Conclusions

Small numbers of SSR markers can be sufficient, depending on the species and genetic diversity present, to determine the overall population structure of germplasm collections. To solidly determine population groups, especially at low marker numbers, it can be helpful to assess the stability of line classifications at increasing K values. Lines that change membership may be more likely to have high levels of undetected admixture. Our analysis demonstrated that S. viridis lines in the US were likely introduced from Europe and/or the Middle East. The fact that Northern US and Canadian populations have a closer genetic relationship to S. viridis populations from Western Europe, and Mid/Southern US populations have a closer genetic relationship to S. viridis populations from Southern Europe and the Middle East suggests that S. viridis will only flourish if introduced to the climatic and/or photoperiod zones from which it originates and to which it is adapted.

Notes

Acknowledgments

We thank D. Vela, K. Waselkov, J. Thompson, P. Sweeney, C. Roché, J. Penagos, M. Weigend, H. Beckie, T. Robert, M. Keshavarzi, A. Börner, USDA and ICRISAT for sharing of Setaria seed. This work was funded by National Science Foundation awards DEB-0952177 and DEB-0952185 to KMD and EAK, respectively.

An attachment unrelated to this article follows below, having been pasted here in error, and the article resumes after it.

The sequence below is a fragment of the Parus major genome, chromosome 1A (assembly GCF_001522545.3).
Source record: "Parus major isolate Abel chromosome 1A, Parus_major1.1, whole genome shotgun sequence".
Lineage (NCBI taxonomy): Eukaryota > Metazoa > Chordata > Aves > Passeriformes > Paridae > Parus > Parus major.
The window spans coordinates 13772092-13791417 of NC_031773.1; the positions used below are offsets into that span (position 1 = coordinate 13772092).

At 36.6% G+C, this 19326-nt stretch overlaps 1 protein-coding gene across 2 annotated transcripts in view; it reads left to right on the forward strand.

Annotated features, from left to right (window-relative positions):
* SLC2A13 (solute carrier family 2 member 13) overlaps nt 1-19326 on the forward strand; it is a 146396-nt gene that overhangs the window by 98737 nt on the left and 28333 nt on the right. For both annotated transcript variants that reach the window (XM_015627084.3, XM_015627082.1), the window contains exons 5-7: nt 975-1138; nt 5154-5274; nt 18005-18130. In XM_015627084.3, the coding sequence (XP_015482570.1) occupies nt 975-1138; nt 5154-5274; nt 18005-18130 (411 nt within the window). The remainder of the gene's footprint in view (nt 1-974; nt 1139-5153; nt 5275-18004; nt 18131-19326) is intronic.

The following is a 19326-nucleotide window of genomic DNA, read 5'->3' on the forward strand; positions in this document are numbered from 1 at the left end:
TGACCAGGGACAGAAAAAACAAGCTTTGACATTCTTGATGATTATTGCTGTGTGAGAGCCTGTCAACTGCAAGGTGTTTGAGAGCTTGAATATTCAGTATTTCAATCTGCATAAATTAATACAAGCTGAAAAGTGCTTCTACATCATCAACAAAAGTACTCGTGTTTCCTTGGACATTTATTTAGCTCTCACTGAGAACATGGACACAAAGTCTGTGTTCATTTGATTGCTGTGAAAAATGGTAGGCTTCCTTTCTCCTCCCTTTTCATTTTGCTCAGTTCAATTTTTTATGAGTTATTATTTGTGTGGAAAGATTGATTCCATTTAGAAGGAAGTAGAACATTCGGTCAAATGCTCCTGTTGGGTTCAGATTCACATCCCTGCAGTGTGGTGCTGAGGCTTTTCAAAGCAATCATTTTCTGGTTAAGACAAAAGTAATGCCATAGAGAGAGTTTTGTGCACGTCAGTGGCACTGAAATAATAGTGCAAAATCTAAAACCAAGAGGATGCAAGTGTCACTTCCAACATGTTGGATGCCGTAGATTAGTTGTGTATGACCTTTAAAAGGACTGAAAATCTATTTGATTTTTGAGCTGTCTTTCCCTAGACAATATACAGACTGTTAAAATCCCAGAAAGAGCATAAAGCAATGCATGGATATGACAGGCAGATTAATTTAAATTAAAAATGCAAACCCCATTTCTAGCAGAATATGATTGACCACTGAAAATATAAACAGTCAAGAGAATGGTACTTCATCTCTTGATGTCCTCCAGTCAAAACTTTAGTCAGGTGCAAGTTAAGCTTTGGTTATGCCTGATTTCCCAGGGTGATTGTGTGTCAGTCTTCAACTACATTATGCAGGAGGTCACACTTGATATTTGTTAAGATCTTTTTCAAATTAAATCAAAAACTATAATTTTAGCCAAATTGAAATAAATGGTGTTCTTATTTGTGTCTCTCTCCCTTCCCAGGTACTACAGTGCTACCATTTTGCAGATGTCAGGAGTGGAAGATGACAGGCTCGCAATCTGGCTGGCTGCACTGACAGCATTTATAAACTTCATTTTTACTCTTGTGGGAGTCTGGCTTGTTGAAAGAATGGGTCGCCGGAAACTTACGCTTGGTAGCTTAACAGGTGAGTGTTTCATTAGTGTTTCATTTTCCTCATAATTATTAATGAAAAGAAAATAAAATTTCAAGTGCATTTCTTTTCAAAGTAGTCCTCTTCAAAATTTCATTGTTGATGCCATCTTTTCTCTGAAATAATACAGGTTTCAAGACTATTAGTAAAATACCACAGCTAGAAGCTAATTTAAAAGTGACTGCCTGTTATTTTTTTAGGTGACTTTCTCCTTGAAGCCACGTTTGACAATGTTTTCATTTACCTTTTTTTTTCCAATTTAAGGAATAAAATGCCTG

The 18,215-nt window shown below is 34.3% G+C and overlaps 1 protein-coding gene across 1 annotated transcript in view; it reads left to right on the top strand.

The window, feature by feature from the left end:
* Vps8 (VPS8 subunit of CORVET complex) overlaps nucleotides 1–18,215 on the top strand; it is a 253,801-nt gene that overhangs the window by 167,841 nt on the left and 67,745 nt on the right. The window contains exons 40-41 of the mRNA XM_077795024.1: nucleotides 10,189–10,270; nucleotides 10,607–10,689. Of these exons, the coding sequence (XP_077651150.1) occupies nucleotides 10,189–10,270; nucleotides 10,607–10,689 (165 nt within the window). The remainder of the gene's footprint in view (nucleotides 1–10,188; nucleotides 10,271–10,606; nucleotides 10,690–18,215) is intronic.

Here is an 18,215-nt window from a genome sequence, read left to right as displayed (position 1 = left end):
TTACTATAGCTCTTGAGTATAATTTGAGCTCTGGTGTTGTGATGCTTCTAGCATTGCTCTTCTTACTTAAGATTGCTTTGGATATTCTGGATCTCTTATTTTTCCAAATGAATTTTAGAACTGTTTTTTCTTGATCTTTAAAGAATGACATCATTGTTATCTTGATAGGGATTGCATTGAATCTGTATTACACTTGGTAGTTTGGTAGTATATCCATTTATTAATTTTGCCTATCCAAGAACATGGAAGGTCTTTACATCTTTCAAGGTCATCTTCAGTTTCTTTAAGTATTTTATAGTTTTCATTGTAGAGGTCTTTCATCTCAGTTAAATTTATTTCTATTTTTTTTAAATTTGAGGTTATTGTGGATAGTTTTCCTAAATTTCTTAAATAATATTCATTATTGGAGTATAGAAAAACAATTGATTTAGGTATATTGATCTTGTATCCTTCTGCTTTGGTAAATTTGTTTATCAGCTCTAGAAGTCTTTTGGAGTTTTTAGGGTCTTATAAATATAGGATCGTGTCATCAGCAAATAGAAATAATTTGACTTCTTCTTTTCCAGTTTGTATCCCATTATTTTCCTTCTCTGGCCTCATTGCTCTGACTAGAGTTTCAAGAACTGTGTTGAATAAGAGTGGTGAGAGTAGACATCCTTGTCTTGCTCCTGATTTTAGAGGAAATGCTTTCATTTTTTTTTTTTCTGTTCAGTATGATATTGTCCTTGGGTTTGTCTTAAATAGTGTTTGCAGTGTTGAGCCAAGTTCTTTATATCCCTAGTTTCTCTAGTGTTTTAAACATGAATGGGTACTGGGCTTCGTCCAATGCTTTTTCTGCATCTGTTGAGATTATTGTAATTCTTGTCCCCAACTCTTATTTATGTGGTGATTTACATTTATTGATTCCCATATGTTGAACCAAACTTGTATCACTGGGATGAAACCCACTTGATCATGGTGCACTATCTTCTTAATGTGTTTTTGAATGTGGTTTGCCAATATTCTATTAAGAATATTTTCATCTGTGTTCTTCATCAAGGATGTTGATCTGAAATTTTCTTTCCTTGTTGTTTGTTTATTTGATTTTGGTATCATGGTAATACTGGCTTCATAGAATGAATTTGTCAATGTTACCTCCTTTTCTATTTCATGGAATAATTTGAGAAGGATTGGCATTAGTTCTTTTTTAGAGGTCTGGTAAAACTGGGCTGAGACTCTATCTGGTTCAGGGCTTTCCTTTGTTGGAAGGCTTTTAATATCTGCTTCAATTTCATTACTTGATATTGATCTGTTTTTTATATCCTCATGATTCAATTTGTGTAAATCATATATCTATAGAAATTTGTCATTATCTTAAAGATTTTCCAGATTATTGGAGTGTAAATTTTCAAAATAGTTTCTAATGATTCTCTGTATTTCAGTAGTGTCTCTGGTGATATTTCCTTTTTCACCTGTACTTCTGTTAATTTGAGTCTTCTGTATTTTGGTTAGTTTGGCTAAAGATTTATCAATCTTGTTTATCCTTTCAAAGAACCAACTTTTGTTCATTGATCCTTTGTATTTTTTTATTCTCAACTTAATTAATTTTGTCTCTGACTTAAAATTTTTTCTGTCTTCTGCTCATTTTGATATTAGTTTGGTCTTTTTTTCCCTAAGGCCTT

Compliance with ethical standards

Conflict of interest

The authors declare that they have no conflict of interest.

Supplementary material

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Supplementary material 5 (PDF 451 kb)

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© The Author(s) 2016

Open AccessThis article is distributed under the terms of the Creative Commons Attribution 4.0 International License (http://creativecommons.org/licenses/by/4.0/), which permits unrestricted use, distribution, and reproduction in any medium, provided you give appropriate credit to the original author(s) and the source, provide a link to the Creative Commons license, and indicate if changes were made.

Authors and Affiliations

  • Stephan Schröder
    • 1
    • 2
    • 5
  • Bochra A. Bahri
    • 1
    • 2
    • 3
  • Douglas M. Eudy
    • 1
  • Daniel J. Layton
    • 4
  • Elizabeth A. Kellogg
    • 4
    • 6
  • Katrien M. Devos
    • 1
    • 2
  1. 1.Department of Crop and Soil Sciences, Institute of Plant Breeding, Genetics and GenomicsUniversity of GeorgiaAthensUSA
  2. 2.Department of Plant BiologyUniversity of GeorgiaAthensUSA
  3. 3.Department of Plant Protection and Postharvest DiseasesNational Agronomic Institute of TunisiaTunisTunisia
  4. 4.Department of BiologyUniversity of Missouri-St. LouisSt. LouisUSA
  5. 5.Department of Plant SciencesNorth Dakota State UniversityFargoUSA
  6. 6.Donald Danforth Plant Science CenterSt. LouisUSA